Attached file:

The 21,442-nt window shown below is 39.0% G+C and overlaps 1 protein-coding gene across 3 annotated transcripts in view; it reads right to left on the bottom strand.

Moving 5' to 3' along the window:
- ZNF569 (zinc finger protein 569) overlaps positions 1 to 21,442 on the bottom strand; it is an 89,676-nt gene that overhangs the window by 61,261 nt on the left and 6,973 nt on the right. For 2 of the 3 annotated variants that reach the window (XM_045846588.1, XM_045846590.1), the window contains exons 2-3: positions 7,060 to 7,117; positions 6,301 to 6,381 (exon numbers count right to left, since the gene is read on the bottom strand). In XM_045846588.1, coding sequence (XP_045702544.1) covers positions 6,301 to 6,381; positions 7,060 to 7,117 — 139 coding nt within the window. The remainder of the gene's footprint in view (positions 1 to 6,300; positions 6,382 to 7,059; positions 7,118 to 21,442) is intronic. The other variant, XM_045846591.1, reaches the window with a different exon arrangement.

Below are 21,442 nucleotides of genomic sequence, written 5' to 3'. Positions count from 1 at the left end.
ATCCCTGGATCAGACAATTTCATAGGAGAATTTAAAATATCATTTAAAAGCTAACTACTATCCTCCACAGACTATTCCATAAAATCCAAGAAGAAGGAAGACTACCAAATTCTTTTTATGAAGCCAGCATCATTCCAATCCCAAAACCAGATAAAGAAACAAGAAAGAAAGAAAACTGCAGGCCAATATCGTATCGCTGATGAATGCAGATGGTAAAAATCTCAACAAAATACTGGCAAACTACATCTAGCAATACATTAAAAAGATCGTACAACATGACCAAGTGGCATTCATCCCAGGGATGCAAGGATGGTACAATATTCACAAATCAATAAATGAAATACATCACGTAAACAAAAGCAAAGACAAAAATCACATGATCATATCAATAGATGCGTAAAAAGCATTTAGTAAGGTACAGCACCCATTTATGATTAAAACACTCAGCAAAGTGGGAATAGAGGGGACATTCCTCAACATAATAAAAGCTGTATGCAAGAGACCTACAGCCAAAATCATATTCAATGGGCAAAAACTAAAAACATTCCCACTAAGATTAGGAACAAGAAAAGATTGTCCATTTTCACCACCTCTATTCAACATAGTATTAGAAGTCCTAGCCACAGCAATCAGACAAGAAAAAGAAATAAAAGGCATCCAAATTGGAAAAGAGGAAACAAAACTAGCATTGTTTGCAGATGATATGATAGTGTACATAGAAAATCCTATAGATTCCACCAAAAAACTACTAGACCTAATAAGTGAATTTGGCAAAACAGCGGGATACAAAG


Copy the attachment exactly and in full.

The 21,442-nt window shown below is 39.0% G+C and overlaps 1 protein-coding gene across 3 annotated transcripts in view; it reads right to left on the bottom strand.

Moving 5' to 3' along the window:
- ZNF569 (zinc finger protein 569) overlaps positions 1 to 21,442 on the bottom strand; it is an 89,676-nt gene that overhangs the window by 61,261 nt on the left and 6,973 nt on the right. For 2 of the 3 annotated variants that reach the window (XM_045846588.1, XM_045846590.1), the window contains exons 2-3: positions 7,060 to 7,117; positions 6,301 to 6,381 (exon numbers count right to left, since the gene is read on the bottom strand). In XM_045846588.1, coding sequence (XP_045702544.1) covers positions 6,301 to 6,381; positions 7,060 to 7,117 — 139 coding nt within the window. The remainder of the gene's footprint in view (positions 1 to 6,300; positions 6,382 to 7,059; positions 7,118 to 21,442) is intronic. The other variant, XM_045846591.1, reaches the window with a different exon arrangement.

Below are 21,442 nucleotides of genomic sequence, written 5' to 3'. Positions count from 1 at the left end.
ATCCCTGGATCAGACAATTTCATAGGAGAATTTAAAATATCATTTAAAAGCTAACTACTATCCTCCACAGACTATTCCATAAAATCCAAGAAGAAGGAAGACTACCAAATTCTTTTTATGAAGCCAGCATCATTCCAATCCCAAAACCAGATAAAGAAACAAGAAAGAAAGAAAACTGCAGGCCAATATCGTATCGCTGATGAATGCAGATGGTAAAAATCTCAACAAAATACTGGCAAACTACATCTAGCAATACATTAAAAAGATCGTACAACATGACCAAGTGGCATTCATCCCAGGGATGCAAGGATGGTACAATATTCACAAATCAATAAATGAAATACATCACGTAAACAAAAGCAAAGACAAAAATCACATGATCATATCAATAGATGCGTAAAAAGCATTTAGTAAGGTACAGCACCCATTTATGATTAAAACACTCAGCAAAGTGGGAATAGAGGGGACATTCCTCAACATAATAAAAGCTGTATGCAAGAGACCTACAGCCAAAATCATATTCAATGGGCAAAAACTAAAAACATTCCCACTAAGATTAGGAACAAGAAAAGATTGTCCATTTTCACCACCTCTATTCAACATAGTATTAGAAGTCCTAGCCACAGCAATCAGACAAGAAAAAGAAATAAAAGGCATCCAAATTGGAAAAGAGGAAACAAAACTAGCATTGTTTGCAGATGATATGATAGTGTACATAGAAAATCCTATAGATTCCACCAAAAAACTACTAGACCTAATAAGTGAATTTGGCAAAACAGCGGGATACAAAG